Within moments of stepping inside it I felt as though we'd been transported onto a roller coaster already set in motion. My eyes couldn't seem to rest on any one thing for more than a second. As my senses feasted on the walls, floors and ceiling covered in a tapestry of materials and textures, my stomach lurched as I watched Noah and Natalie enter a huge refrigeration coil...the beginning of what proved to be a catacomb of tunnels sized small and smaller. And, at 42, I discovered something new about myself -- I'm a little claustrophobic.
"Ooh! There are so many tunnels and I want to get inside every one of them!" cheered Natalie.
It was about this time I decided that micro-chipping should be extended beyond pets. While Steve and I worked in tandem to keep track of our two monkeys, in my mind I vacillated between "get me out of here" and "I wonder what we'll see next!"
One of my favorite attractions at the Museum was watching Circus Harmony in action. An acrobatic performance group made up of children as young as five. They tumbled, flipped and juggled. At one point the entire troupe linked themselves together to create a chain that stretched floor to ceiling. Their stage presence was fantastic. In fact we enjoyed the show so much we returned later for their second performance which involved a new set of students and tricks.
In Art City, we met a woman who has become so popular at City Museum they built a special room just for her. Known as "the snowflake lady", her six-walled arena is home to hundreds of her handmade cut-outs. Look closely and you'll find animals, symbols and other interesting objects hidden inside them. Unbelievably she had no problem coaxing Noah (who happens to loathe cutting) into following her directions to create a snowflake containing the silhouettes of dolphins.
Her trick to cutting through 12 layers of paper with ease? Use Revlon toenail scissors.
As Noah cut, a little girl about his age sat down to join us, and although I had only met her once...nearly four years ago -- I recognized her immediately, even if she didn't remember me. I was so excited, all I could say was, "Where's your mom?!" But as I looked up I already saw her running towards me.
Her name is Betsy. And, while she is one of the nicest, smartest and funniest people (in that self-deprecating/dry sense of humor kind of way) I know, our friendship has been much like the tunnels of City Museum....it has started and stopped and picked back up again at the most unexpected times, but it's always fun and makes me smile. I first met her at a roller skating birthday party for a mutual friend of ours when we were both about seven years old . I only knew the birthday girl and had been a little worried about who I would talk to at the party. However, I was immediately drawn to Betsy, maybe it was the way she wore here hair. While my mom often styled mine into braids or ponytails, Betsy wore hers in a well-coiffed bun. She also had an infectious giggle. And, even at that tender age, already possessed the ability to laugh at herself. This skill really came in handy because she could barely stay upright on those clunky wheels for more than 10 seconds. By contrast, I, who had the benefit of many years of ice skating lessons, had no problem skating and was able to help her along. Not only did it give me a purpose, but allowed me to relax and enjoy myself.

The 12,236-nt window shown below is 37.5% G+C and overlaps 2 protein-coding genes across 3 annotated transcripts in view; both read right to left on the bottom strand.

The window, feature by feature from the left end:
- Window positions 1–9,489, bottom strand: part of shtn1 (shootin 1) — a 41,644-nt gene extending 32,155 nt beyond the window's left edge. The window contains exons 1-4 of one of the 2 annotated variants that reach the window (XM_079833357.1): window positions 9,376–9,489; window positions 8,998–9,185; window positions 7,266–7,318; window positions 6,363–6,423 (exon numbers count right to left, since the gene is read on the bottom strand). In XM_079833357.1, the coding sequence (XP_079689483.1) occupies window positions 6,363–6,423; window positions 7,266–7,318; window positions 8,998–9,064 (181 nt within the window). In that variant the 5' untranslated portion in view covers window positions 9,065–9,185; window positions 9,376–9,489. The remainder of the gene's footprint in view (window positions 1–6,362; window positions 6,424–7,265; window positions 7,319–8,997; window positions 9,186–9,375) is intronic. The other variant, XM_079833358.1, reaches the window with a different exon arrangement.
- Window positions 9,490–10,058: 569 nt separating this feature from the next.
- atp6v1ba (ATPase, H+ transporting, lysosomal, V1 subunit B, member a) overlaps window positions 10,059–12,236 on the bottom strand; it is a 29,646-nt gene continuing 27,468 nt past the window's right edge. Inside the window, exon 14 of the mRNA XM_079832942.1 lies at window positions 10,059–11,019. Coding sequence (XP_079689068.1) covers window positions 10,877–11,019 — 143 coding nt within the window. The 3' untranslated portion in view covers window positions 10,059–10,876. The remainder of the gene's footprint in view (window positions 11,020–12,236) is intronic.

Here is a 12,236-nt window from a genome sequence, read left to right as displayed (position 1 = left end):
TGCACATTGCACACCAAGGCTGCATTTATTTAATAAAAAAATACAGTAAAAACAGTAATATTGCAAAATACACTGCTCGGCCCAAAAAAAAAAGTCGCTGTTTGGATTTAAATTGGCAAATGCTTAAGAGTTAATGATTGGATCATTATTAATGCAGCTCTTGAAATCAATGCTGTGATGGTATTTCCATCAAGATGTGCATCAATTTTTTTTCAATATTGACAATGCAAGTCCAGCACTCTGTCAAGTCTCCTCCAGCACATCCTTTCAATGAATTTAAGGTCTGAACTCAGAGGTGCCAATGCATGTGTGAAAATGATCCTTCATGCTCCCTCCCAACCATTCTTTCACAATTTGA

When my mom picked me up from the party, I chatted away about my "new friend", but because we lived in different districts, our paths wouldn't cross again until I started high school. Prior to that I had attended a very small Catholic grade school -- one class per grade. Public high school was quite a shock. Three floors of classrooms, lockers and changing classes every hour was new to me as was wading through a sea of 1,200 plus students who filled each and every hallway. Imagine my surprise when I bumped into Betsy. Though seven years had passed between us, I had not forgotten her. And while we never shared a single class together throughout our four years at school, we were able to build some fun memories through our membership in an intercultural school club called AFS.
After high school graduation, I lost touch with Betsy. But, the dawn of Facebook and our 20th reunion brought us back in touch with one another. Within weeks we had organized a swim play date with our kids at my neighborhood pool. Our get-together turned into a marathon meeting that lasted more than seven hours as we each did our best to fill in the blanks of our lives with one another. When we're together -- neither of us at a loss for words, but as often is the case, busy work schedules and raising a young family can get in the way of keeping up with friends.
It was such a nice surprise to bump into her. And, as we both prattled on about our kids and such -- I knew that once we left the museum -- we'd be speeding off in different directions. However, I'm fairly certain our paths will cross again.
|The kids set off in a refrigeration coil donated by Anheuser Busch.|
|On the 3rd floor Beatnik Bob's offers a look at signs, games and paraphernalia nostalgic of the beatnik era.|
|"Oooh! I am not getting near those!" she said.|
World's Largest Underwear - 7 feet tall
|Noah and Natalie slide around in Skateless Park|
|We took a spin on these chairs that look like gigantic Chinese yo-yos. |
So much fun! Just when you think you'll topple over around you go.
|Noah and the Snowflake Lady|
|Showing off his hard work.|
|Crossing Paths with a Forever Friend|